Rheumatology is seen as a low-risk specialty, yet studies have revealed a burnout rate ranging from 42% to 51%. For a study, researchers sought to find out how common burnout is among rheumatologists in Latin America and what variables contribute to it. A cross-sectional study was conducted using a survey administered via the Google Forms platform and distributed via the Latin American national rheumatology associations. The Maslach Burnout Inventory was used to measure burnout. The statistical tool SPSS v.22 was used to examine the data. There were 297 rheumatologists from 15 countries, the majority of them were from Argentina (28.3%), Brazil (26.3%), and Mexico (12.8%). The vast majority were females. 62%, 42.4% worked in public hospitals for an average of 40.1+14.2 hours per week; 31.3% did research, 13.1% clinical trials, 56.6% teaching, and 42.8% administrative work; 36% earned less than $25,000 per year, and 56.6% experienced burnout in at least 1 dimension. Only 20.2% said they were burnt out, 9.% were now receiving professional treatment, and 15.8% had sought help in the past; 72.1% claimed they were willing to enroll in a burnout reduction program. Burnout rheumatologists were younger than non-burnout rheumatologists (46.5 vs 49.9 years, P=0.015).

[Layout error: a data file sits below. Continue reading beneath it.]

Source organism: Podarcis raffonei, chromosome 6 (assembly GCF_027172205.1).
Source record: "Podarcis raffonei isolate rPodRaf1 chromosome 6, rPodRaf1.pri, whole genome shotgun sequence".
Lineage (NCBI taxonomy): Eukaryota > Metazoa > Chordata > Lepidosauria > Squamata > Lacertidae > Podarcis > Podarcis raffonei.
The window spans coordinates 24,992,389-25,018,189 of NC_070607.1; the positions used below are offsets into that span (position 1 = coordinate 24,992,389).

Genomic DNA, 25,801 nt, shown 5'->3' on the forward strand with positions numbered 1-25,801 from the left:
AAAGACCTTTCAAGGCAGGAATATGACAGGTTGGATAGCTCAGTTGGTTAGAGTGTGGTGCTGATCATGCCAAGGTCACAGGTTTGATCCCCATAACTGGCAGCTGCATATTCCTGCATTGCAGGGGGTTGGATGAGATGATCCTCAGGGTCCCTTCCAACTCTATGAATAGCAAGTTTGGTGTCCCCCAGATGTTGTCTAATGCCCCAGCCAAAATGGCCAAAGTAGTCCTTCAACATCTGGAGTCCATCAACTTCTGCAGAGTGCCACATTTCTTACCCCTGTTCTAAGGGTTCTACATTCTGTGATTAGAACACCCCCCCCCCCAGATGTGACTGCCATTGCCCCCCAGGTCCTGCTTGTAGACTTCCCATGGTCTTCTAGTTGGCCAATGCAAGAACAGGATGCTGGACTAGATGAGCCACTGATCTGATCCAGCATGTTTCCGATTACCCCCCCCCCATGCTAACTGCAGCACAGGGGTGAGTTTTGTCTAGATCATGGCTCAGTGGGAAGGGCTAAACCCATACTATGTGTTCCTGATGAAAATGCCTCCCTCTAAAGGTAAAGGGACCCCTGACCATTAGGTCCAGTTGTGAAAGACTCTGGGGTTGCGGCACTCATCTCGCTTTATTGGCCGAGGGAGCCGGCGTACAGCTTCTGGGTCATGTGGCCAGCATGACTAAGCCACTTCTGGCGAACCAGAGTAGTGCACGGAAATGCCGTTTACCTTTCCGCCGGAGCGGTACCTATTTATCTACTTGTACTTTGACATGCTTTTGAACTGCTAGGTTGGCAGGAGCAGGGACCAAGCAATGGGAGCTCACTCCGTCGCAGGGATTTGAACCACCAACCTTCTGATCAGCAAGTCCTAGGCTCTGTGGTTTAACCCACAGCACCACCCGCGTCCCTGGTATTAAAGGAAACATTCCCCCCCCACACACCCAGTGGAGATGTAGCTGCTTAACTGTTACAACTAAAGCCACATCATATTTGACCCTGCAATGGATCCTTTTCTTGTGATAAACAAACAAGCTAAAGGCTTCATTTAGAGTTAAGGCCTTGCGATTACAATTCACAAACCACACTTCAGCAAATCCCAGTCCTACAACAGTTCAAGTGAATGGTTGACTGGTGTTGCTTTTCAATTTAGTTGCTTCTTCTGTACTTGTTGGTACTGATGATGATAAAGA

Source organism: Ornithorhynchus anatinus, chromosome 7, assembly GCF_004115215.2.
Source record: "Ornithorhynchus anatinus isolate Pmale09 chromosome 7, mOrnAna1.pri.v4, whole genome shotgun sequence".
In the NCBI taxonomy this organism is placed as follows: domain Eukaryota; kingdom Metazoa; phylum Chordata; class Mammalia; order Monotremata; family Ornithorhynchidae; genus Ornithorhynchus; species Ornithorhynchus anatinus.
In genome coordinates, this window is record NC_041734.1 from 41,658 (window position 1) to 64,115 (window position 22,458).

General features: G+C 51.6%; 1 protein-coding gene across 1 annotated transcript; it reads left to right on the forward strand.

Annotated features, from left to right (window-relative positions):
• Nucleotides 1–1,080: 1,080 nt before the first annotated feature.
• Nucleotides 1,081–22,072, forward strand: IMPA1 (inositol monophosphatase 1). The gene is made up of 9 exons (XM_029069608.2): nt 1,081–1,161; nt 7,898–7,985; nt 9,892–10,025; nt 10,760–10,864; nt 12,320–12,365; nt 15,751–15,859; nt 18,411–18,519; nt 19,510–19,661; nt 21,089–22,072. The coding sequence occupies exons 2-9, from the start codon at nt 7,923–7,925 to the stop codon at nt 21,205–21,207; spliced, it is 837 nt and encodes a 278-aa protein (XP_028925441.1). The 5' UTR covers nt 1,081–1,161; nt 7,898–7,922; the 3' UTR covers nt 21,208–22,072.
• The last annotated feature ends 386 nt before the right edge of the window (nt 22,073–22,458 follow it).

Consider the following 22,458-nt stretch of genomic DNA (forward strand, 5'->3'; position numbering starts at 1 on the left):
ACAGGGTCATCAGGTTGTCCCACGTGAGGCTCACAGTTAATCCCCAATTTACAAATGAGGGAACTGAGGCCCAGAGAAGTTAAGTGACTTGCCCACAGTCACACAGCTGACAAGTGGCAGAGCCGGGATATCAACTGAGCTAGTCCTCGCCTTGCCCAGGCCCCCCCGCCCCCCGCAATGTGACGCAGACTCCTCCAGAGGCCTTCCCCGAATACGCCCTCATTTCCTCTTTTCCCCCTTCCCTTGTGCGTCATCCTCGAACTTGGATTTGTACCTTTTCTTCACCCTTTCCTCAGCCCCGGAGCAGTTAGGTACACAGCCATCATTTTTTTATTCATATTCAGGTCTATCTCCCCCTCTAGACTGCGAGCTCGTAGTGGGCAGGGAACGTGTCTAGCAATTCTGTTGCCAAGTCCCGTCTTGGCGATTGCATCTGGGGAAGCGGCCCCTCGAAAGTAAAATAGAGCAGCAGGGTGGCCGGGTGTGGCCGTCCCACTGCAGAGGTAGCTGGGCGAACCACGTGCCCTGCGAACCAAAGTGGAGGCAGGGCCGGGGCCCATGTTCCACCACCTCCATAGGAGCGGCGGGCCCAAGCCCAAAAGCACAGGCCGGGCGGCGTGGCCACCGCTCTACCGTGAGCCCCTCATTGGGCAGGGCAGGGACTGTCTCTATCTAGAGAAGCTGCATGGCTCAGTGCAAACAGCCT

Burnout affected nearly half of Latin American rheumatologists and had been linked to younger age, long working hours, low satisfaction, less happiness, a higher Patient Health Questionnaire–9, suicidal thoughts, anxiety, income, the existence of comorbidities, and low self-esteem.

Reference:journals.lww.com/jclinrheum/Abstract/2022/01000/Burnout_in_Rheumatologists_in_Latin_America.1.aspx